City Commission approves $2.73 million contract for fire station upgrades
City Commissioners unanimously approved a $2.73 million contract to James Talcott Construction for fire station improvements during their April 18 meeting.
The project is being funded with American Rescue Plan Act, federal COVID-19 relief funds.
City considering fire station upgrade contract
The fire station infrastructure project includes upgrades to the HVAC and electrical systems and renovations to the dorm areas in all four of the city’s existing fire stations.
City approves design contract for fire station upgrades
The project went out for bid in February and the city received three bids ranging from $2,731,200 to $3,754,000 with Talcott submitting the lowest bid.
The city hired Cushing Terrell with a $248,000 design contract for the project in December 2022 and staff from both entities reviewed the proposals, according to the city.
The fire station infrastructure project was identified as a top priority project for the city’s ARPA funds during an April 2022 meeting. The project budget was set at $2.8 million in December 2022.
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“This work will entail intense schedule coordination to complete work at all four fire stations, while maintaining fire service throughout construction. Because phasing will be necessary, it is imperative to start this work soon in order to complete within the ARPA timeframes,” according to city staff.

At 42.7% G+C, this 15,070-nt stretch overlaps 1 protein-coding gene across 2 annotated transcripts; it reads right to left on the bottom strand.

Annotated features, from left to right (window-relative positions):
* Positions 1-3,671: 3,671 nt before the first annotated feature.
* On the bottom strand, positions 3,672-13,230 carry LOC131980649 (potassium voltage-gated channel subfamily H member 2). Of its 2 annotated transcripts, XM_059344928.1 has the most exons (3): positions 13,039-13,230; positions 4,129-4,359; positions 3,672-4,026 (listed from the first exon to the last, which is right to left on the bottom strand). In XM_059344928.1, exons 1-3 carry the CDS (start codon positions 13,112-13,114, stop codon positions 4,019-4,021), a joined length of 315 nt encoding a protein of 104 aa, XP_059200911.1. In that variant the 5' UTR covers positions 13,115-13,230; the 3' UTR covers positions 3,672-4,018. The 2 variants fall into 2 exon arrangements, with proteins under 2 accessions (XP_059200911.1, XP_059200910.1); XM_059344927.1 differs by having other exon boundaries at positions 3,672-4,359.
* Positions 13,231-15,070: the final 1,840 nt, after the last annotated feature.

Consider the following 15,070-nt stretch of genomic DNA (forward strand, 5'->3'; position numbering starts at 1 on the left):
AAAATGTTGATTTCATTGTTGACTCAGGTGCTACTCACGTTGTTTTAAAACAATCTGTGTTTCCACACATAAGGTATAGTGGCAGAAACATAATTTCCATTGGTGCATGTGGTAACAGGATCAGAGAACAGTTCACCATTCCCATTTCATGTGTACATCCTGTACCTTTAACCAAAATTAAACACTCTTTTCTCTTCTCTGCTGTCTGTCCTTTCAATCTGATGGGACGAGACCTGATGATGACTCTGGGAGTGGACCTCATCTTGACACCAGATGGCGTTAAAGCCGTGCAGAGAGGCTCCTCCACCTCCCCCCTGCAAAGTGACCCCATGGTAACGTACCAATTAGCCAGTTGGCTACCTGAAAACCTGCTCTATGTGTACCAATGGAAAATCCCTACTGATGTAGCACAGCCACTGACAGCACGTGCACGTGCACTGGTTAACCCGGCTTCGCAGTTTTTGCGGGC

The upgrades are needed to support social distancing protocols and update aging infrastructure, according to GFFR.
During a November work session, staff told commissioners they expect they can complete the project at all four stations within a year from contract award.
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GFFR Chief Jeremy Jones, said during the November meeting that, “our systems are failing.”
Jones told commissioners they don’t have heat in some areas of the stations.
“This is not a nicety, this is a matter of if you want to keep your four current fire stations” operational before we decide on anything else in the future, Jones said during the November meeting. “We’re having failures everywhere.”
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Sylvia Tarman, the city’s ARPA project manager, said staff has been clear with the design professionals that the ARPA funds come with timelines.
She told commissioners that they’ve been seeing long lead times with HVAC equipment and it’s a concern staff has been voicing.
Tarman said during the April 18 meeting that staff was happy with how close bids came in to the estimates, which spoke to the quality of designs and estimators.
Commissioners have also approved $1.3 million in COVID relief funds to refurbish three fire engines.
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